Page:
Friday, December 16, 2005

Why is a murder not a murder?

The verdict in the David Morley murder trial has left me puzzled. And I’m not alone in this. There has been quite a bit of confusion and anger in the gay community (and elsewhere, no doubt) as to why the perpetrators of this crime were not found guilty of murder, but rather the lesser crime of manslaughter.

I think it is appropriate that the CPS, The Metropolitan Police and other agencies involved take some time to clearly and patiently explain the outcome of this trial to the public.

This is what confuses me:

According to the BBC’s “jargon buster” (which is very useful to laypeople like myself) these are the relevant definitions::

Manslaughter is the unlawful killing of another human being without the intention to kill or cause grievous bodily harm. The legal definition used to describe this accidental act of murder is violence 'without malice aforethought'.

Murder is the unlawful killing of another human being with the intention to kill or cause grievous bodily harm. The legal definition used to describe the act of murder is violence 'with malice aforethought'.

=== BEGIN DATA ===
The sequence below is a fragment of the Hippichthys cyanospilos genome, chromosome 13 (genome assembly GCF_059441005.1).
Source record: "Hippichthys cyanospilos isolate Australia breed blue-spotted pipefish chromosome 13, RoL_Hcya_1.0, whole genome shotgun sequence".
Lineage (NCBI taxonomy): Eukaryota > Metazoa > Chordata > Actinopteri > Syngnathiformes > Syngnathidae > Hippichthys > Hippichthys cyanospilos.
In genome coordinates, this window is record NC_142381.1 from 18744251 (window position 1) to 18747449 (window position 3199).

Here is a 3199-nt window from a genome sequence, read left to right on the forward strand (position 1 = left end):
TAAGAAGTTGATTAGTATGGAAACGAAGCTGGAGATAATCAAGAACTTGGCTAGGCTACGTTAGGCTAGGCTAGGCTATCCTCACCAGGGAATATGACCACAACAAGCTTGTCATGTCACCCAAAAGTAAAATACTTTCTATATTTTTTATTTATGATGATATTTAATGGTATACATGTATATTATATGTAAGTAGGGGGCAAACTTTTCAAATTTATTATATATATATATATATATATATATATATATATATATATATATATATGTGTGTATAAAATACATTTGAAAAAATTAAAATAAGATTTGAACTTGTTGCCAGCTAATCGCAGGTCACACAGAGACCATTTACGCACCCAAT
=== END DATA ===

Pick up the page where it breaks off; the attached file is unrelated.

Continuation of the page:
Now – according to reports in The Times (and even The Sun):

The four, all from Kennington, South London, were also convicted of conspiracy to cause grievous bodily harm and remanded in custody until sentencing.

Now this makes no sense to me. If you conspire to commit and act, and then you commit an act, how on earth was it successfully argued that they had no intention to commit the act – and thereby escape the murder charge?

Furthermore, can there be any doubt that a gang which had agreed an “attack” codeword and had video-capable mobile phones at the ready to film the attacks, and who were serial attackers acted with anything other than 'with malice aforethought'?

Was it that the defence was super-good – or that the prosecution was half-hearted? This may be an unfair assessment – for all I know the prosecution gave it all they’d got – but this is a lingering question that many are now pondering. We need an answer.

Another issue which throws up more questions than answers is why the police no longer consider this a homophobic attack. The judge is still out on that issue and will rule in January, but most media sources, including the BBC, are reporting that homophobia was not a motive. How can the media be so sure? What facts lead them to the conclusion that homophobia was not a contributing factor?